One thing that really inspired me in my conversations with these five people was that each was proud of all of their work, large and small, and no one was afraid of making something that may or may not fly. All creative work is valid. Having spent a year in the business incubator world where you are constantly asked how ‘scalable’ your idea is, it was really nice to be reminded that ‘small and quiet’ is also worth something and this is where change starts — at the local, smaller, community level. This has inspired me to pursue more of my own environmental community theatre work, to put something out there and see where it goes. After all, if we don’t act now, then when will we?

I would like to thank Dan, Tessa, Matt, Jennifer and Andrea for their time and their great insights into making environmental art, and life more generally! The videos of my conversations with them are all available below, and in their profiles in the ClimateCultures Directory.

Conversations such as these are part of the bigger conversation on art and climate change and how to make sense of the world we live in. The idea is also that they will become part of a spiderweb of conversations starting with the ClimateCultures community, reaching further and further out until they include all members and eventually beyond. So I’m hoping this first set will also spark more conversations and collaborations within our community. If you’d like to be part of future discussions – just let me or Mark know!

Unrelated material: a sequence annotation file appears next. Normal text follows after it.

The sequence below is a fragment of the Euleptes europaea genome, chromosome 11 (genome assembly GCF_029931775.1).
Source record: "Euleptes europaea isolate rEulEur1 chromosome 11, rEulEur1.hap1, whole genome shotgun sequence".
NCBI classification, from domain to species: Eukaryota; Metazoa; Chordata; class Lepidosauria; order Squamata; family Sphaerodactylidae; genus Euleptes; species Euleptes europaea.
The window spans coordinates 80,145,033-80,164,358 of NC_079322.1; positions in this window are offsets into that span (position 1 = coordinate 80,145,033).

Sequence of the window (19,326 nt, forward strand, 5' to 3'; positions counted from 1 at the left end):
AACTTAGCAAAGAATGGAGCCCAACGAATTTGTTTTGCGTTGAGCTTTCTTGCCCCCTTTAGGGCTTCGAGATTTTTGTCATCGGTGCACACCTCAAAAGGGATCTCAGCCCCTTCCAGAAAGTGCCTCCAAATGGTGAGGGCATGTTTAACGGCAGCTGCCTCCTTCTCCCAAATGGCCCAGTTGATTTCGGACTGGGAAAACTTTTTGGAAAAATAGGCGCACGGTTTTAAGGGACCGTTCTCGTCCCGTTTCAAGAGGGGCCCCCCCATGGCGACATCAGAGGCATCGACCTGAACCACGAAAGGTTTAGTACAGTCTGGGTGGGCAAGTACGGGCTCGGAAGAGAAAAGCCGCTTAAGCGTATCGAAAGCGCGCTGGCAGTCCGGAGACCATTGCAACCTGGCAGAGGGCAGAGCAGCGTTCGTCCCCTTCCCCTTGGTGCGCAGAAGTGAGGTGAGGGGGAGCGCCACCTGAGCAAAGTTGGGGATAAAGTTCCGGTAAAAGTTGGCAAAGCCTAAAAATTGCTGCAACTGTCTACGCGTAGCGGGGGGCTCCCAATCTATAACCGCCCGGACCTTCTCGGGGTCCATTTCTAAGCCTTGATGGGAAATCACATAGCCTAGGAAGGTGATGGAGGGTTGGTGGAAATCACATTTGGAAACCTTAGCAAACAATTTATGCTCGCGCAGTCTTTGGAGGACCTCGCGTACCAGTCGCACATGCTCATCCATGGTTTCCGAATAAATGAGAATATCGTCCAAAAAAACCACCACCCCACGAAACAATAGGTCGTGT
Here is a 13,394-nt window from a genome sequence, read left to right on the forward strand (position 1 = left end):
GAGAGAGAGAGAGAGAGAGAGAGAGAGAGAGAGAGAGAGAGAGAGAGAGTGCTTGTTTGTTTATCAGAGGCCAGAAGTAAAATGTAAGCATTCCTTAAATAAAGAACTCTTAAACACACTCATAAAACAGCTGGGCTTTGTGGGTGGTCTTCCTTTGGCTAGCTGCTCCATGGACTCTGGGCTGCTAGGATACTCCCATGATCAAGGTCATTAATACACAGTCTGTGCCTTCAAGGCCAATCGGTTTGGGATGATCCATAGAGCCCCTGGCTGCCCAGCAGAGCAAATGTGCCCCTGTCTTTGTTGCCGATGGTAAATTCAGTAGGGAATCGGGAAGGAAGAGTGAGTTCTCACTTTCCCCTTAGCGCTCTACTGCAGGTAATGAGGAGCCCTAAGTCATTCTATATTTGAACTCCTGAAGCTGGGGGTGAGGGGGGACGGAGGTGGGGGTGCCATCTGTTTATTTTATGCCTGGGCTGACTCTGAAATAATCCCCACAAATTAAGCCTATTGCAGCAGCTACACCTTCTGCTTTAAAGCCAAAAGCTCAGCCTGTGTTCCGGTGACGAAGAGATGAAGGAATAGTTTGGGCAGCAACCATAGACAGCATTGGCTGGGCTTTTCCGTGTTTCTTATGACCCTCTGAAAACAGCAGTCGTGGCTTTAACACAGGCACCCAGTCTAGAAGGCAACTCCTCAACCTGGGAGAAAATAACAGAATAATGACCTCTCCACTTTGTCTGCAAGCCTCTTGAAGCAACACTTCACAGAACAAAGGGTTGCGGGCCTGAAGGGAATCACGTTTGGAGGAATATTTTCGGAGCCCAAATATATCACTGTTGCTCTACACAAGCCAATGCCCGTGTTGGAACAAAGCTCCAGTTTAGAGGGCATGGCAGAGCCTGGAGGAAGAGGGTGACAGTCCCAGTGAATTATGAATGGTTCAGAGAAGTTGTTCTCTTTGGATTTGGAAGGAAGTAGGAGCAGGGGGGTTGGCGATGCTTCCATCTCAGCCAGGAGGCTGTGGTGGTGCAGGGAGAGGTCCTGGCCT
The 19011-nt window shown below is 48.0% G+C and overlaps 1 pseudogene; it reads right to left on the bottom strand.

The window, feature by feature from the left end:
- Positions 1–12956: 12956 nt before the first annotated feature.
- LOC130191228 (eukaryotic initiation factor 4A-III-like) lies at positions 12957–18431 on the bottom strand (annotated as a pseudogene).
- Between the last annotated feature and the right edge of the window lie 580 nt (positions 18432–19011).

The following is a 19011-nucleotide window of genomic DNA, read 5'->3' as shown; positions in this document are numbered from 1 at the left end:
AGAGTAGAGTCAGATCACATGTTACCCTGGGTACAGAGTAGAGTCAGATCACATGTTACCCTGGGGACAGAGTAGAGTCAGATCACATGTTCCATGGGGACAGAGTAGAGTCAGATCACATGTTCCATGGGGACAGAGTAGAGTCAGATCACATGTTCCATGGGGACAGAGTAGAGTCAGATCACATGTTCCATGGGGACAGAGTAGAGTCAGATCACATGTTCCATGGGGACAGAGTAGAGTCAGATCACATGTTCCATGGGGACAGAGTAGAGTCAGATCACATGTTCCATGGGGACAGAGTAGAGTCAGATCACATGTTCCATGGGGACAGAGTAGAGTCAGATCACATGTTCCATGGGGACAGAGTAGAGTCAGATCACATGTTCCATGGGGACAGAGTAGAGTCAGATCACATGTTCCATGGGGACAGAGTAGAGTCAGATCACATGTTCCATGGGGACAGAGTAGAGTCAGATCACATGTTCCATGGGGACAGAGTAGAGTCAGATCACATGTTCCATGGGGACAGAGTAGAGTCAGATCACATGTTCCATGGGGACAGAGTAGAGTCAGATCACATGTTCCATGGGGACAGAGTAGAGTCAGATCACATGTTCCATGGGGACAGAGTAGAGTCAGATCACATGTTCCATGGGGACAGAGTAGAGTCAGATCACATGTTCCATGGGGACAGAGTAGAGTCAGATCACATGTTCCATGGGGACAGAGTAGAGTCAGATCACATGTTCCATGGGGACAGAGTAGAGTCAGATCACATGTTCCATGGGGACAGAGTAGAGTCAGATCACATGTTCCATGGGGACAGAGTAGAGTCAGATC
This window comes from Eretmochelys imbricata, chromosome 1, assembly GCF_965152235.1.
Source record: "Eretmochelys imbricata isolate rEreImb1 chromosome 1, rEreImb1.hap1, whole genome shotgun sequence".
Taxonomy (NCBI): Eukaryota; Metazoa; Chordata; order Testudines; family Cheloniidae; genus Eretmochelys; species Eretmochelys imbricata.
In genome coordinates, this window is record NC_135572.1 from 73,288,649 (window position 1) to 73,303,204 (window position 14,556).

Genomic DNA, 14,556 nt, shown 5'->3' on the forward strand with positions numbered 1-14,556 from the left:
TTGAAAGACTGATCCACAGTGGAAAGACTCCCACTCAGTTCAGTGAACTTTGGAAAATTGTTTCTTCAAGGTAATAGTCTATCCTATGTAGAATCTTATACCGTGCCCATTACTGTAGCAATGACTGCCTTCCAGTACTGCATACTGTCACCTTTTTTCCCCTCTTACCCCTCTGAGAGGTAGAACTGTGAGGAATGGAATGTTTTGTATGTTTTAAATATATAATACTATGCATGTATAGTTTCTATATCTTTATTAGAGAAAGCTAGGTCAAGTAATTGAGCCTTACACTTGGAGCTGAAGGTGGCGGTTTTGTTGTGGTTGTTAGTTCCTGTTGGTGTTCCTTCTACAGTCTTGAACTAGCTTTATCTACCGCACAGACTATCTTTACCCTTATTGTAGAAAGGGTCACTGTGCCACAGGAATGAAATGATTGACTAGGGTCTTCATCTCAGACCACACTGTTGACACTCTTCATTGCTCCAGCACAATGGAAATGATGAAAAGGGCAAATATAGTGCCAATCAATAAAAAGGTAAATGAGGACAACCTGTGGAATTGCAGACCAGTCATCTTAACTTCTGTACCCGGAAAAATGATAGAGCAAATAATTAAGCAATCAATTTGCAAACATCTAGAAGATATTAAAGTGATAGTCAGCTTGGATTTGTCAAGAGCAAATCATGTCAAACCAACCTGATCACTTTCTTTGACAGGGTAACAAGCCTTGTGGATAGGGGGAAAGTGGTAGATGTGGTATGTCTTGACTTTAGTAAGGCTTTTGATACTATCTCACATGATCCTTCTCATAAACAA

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Julia Marques
Julia Marques
A climate change dramatist and activist in social and cultural aspects of climate change who has worked in the nonprofit sector and combines arts and environmentalism.
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You can read about Julia’s production of Lucy Kirkwood’s play in her post Directing The Children.

Do watch Julia’s full conversations with Dan, Tessa, Matt, Jennifer and Andrea below. This post and our brief summaries here give just a flavour of what they discussed!

Theatre writer and performer Daniel Bye discusses the value of dialogue with the community of other makers, and shares his experience of creating work (including How to Occupy an Oil Rig and, more recently, These Hills Are Ours) as starting points to bring people together, galvanise those with existing environmental awareness, reach new audiences and have impact beyond the performance, expanding the opportunity for activism.

Writer, performer, creative producer and activist Tessa Gordziejko discusses her involvement with the Climate Psychology Alliance and Dark Mountain Project as inspirations for work such as Breath[e]:LESS and The Divided and explorations of ‘social dreaming’ as ways to address our emotional responses to climate crisis. Tessa also shares plans for a deep adaptation project working with the land and conversations around the campfire.